= Boris Becker 5
= Nadal 5
8. Rod Laver 4
9. Tony Roche 4
= John McEnroe 4
= Andre Agassi 4
= Jim Courer 4



All Four Semi-finals Per Year
Rod Laver 1969
Ivan Lendl 1987
Roger Federer 2005
Roger Federer 2006
Roger Federer 2007
Roger Federer 2008
Roger Federer 2009
Rafael Nadal 2008
Novak Djokovic 2011
Andy Murray 2011

So Now semi finals and finals are records to brag about as well?? Should we have records for being number 2 and number 3 in the world too? I'm sure Nadal would win that one hands down. :lol:

fed_rulz
12-12-2011, 09:49 AM
Just for the record, Federer still hasn't break many of Pete's amazing records, namely;
-Highest number of weeks as world number 1
-Number of Years as world number 1
-Consecutive years as world number 1(Fed will never break this one)
-7 Wimbledon
-US Open Record(still tied)

Now you still think Fed is an entire league higher than Pete? :oops:

TMFs post FTW.

Here's the deal: In ALL records that sampras holds, Federer is very close or has equalled him. In MANY records that Federer holds, there's a country mile separating Federer and Sampras.

Oh, and I forgot: CLAY

TMF
12-12-2011, 09:51 AM
So Now semi finals and finals are records to brag about as well?? Should we have records for being number 2 and number 3 in the world too? I'm sure Nadal would win that one hands down. :lol:

I just gave you the stats that overshadowed Sampras which you can't dispute.

The semifinals record is among the greatest record of all time.


"It's just ridiculous," Lendl added. "There is no other way to say it. You can't explain it to people, it's just absurd. "It says," Lendl mused, "how much better he is than anybody else."

"It's pretty safe to say," said ESPN analyst Darren Cahill, "it's one record that will never be broken."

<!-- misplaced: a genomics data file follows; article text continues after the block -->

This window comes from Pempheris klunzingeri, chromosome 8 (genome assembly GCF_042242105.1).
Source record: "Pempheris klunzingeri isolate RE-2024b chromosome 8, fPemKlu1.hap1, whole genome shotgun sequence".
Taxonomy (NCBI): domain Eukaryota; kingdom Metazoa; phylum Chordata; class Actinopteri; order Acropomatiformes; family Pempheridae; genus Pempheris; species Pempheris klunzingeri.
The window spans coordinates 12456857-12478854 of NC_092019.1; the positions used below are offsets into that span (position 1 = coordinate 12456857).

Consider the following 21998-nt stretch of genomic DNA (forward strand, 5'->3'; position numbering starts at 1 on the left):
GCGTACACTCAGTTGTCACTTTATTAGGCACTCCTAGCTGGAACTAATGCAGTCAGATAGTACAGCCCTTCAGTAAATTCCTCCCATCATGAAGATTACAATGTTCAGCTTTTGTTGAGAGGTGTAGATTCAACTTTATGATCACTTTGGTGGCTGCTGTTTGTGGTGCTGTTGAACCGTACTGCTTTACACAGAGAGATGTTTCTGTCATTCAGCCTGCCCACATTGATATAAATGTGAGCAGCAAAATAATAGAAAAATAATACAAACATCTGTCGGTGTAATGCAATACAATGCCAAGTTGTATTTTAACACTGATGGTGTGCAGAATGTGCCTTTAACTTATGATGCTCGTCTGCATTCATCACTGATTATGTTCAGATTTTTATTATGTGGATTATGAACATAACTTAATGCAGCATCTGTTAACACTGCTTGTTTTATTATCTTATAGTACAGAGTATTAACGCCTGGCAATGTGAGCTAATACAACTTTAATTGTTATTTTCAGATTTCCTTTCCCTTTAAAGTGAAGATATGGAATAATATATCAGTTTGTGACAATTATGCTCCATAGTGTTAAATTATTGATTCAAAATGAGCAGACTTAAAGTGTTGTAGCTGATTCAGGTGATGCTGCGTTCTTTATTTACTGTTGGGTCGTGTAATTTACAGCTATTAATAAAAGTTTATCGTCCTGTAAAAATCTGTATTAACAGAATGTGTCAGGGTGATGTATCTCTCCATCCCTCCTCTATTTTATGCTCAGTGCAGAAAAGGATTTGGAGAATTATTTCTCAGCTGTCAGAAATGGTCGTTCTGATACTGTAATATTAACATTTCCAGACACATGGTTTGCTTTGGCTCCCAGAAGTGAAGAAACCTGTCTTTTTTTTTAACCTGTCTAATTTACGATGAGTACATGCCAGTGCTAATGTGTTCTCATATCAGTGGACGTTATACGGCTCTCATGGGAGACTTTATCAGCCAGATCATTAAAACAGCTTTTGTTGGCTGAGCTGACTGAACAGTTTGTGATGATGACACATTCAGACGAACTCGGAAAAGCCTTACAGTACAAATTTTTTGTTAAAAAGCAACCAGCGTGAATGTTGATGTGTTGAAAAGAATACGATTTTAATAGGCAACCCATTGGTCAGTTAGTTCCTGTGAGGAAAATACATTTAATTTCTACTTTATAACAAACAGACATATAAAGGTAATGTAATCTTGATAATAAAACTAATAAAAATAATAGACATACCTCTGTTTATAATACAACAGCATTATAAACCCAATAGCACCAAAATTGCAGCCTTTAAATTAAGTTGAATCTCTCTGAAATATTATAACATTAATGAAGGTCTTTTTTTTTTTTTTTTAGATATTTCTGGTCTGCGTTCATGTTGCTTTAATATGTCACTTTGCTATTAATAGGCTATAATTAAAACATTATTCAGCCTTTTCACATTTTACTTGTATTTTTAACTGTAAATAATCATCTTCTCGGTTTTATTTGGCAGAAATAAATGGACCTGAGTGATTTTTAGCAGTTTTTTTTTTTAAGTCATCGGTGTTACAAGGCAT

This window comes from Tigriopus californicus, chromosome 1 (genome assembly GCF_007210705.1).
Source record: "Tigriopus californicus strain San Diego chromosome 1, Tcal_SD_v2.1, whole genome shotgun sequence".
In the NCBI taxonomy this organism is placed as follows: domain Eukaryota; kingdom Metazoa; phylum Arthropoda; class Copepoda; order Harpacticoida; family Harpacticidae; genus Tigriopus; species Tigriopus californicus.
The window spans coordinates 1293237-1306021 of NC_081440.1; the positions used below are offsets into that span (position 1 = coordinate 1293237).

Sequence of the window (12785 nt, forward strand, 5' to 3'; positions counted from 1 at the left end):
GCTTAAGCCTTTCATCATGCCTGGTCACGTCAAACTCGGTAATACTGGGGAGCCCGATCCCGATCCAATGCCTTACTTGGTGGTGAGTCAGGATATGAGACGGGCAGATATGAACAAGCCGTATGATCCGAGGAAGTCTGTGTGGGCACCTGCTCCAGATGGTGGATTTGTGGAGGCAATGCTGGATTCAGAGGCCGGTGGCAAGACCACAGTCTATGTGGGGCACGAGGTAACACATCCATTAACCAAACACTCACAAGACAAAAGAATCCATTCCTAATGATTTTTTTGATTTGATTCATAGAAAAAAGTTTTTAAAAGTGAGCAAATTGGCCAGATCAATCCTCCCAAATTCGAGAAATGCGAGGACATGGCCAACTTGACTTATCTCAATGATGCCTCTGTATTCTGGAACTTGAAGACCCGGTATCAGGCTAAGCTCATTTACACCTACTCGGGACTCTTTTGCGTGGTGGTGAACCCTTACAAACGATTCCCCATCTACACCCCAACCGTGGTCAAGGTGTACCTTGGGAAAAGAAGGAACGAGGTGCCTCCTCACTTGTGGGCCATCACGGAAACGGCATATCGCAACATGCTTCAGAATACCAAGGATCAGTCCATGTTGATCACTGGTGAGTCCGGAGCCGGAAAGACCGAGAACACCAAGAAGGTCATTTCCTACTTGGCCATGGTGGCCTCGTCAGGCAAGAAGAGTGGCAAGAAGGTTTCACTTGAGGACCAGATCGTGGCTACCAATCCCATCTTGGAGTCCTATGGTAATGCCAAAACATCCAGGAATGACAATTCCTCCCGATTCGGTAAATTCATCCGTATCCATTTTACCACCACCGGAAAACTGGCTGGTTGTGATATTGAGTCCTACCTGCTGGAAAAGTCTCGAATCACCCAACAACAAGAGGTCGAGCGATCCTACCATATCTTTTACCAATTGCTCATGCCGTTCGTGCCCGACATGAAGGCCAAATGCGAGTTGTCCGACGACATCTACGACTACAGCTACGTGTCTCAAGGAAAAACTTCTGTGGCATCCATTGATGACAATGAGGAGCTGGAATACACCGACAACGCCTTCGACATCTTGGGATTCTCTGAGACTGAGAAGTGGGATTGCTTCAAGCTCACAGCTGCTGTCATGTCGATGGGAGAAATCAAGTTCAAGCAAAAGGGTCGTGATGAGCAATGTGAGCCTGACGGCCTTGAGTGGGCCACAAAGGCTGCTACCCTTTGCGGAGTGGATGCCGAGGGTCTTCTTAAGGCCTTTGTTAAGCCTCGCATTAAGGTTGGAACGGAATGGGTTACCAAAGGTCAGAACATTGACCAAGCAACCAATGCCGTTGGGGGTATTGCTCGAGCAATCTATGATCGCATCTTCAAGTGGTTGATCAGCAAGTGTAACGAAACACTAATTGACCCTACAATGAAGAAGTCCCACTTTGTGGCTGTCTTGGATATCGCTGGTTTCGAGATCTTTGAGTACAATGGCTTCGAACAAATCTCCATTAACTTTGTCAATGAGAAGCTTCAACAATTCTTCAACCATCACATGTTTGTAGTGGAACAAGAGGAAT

"The consistency of his play is amazing," Higueras said. "I would put it up with any major run in any sport ever. He is hitting so easy and so winning so much, you tend to overlook the streak."

• Joe DiMaggio's 56-game hitting streak in 1941 for the New York Yankees. Pete Rose's 44 games is second on the all-time list.

• Edwin Moses' 107 consecutive victories in 400-meter intermediate hurdles finals. The American went 9 years, 9 months and 9 days without a loss before falling to Danny Harris in 1987.

• Cael Sanderson's 159-0 wrestling career at Iowa State. He remains the only undefeated wrestler in college history, winning three NCAA titles at 184 pounds and one at 197.

• The Edmonton Oilers' Wayne Gretzky's streak of scoring at least a goal or an assist in 51 straight games in 1983-84.

• Orel Hershiser's run of 59 consecutive scoreless innings in 1988 for the Los Angeles Dodgers.

• Russia's Greco-Roman super heavyweight wrestler Alexander Karelin went 13 years without losing a match -- a full decade without surrendering a point -- before losing to Rulon Gardner at the Sydney Olympics.

Federer's semis streak among greatest (http://sports.espn.go.com/sports/tennis/usopen09/columns/story?columnist=garber_greg&id=4458857)

helloworld
12-12-2011, 09:52 AM
TMFs post FTW.

Here's the deal: In ALL records that sampras holds, Federer is very close or has equalled him. In MANY records that Federer holds, there's a country mile separating Federer and Sampras.

Oh, and I forgot: CLAY

How is ANY of Federer's credible record a country mile from Sampras? Oh, did you mean the semi-finals and finals record?? Sampras doesn't care for **** for those records. It only proved that you were a loser(Nadal's lapdog), many many times. :lol:

DjokovicForTheWin
12-12-2011, 09:54 AM
Just for the record, Federer still hasn't break many of Pete's amazing records, namely;
-Highest number of weeks as world number 1
-Number of Years as world number 1
-Consecutive years as world number 1(Fed will never break this one)
-7 Wimbledon
-US Open Record(still tied)

Now you still think Fed is an entire league higher than Pete? :oops:

Wow I didn't realize it was so few records Pete was clinging onto! Thanks for clearing that up. I'd ask you to list Fed's records for comparison, but I imagine there is a word limit on the posts ;)

celoft
12-12-2011, 09:55 AM
If Fed has won those 5 Finals, I'd have given him a clear edge, but he didn't. He failed to make history. He could have won multiple CYGS, but he didn't. In the end, it's not about what if, what should be. It's what you have won that counts. Federer isn't even as good as Kuerten was on clay. That's the fact that has been proven during one of Federer's best year.